Andrew Landrum and Bo Chatterjee as The Gangsters were an uproarious duo. From their indelicate entrance bursting into Graham's dressing room to using their guns as karaoke microphones, there was never a dull moment when these two commandeered the stage. Landrum and Chatterjee were always up to something, whether or not the spotlight was on them. Their show stopping number, Brush up Your Shakespeare, was side-splittingly hilarious as they danced with top hats and back up dancers, highlighting the Gangsters' new-found love of show business.


Undaunted by the two vastly different settings in the show, the set team (Jefferson Escobar-Rivera, Henry Collins, Charly Olsen and Andrew Landrum) exhibited incredible ingenuity. For the 1940's, they created Graham and Vanessi's dressing rooms with a wall in the middle that allowed multiple scenes to take place at once, catering to the multifaceted nature of the show. When the stage was reconstructed for The Taming of the Shrew, the scenery was all the more spectacular. It featured a stained glass window, working shutters and an actively running fountain, displaying incredible technical skill.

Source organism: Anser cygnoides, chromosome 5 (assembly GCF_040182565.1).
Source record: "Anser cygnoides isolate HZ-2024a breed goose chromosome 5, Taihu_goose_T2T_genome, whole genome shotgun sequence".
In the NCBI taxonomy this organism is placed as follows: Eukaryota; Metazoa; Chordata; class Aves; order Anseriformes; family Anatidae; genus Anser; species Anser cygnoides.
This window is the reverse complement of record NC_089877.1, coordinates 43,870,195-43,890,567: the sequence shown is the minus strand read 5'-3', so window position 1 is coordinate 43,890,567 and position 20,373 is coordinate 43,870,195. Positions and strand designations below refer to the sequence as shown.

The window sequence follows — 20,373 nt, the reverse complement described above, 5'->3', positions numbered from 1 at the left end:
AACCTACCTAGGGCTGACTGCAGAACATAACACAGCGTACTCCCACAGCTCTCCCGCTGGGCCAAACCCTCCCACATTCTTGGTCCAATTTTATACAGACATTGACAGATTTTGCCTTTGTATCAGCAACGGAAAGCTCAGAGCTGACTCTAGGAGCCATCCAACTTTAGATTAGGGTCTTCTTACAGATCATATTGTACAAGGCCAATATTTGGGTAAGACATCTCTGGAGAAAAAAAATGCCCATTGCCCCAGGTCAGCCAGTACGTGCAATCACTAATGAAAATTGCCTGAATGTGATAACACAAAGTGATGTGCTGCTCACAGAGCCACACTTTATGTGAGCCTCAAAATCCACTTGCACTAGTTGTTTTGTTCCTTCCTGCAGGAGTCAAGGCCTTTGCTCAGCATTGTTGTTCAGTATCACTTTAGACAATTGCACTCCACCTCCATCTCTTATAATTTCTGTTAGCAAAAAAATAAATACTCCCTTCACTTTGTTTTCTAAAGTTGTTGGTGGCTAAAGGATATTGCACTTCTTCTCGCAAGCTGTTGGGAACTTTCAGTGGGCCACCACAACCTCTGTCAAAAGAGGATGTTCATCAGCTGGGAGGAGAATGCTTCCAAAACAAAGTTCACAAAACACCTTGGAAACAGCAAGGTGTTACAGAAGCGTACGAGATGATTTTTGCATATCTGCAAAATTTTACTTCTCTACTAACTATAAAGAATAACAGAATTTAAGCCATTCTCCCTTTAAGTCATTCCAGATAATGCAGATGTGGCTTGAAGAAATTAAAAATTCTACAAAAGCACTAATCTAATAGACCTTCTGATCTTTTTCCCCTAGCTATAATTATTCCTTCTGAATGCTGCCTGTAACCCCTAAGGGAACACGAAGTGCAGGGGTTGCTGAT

Herndon High School's performance was a dazzling showcase that delightfully toyed with time, revealing that whether it is 1948 or 1548, human gravitation towards love and conflict remains the same.

McKenzie Phelan

Quince Orchard High School


Grab your bowler hat and pull on your breeches - it's time to "Brush Up Your Shakespeare" at Herndon High School's production of Kiss Me, Kate.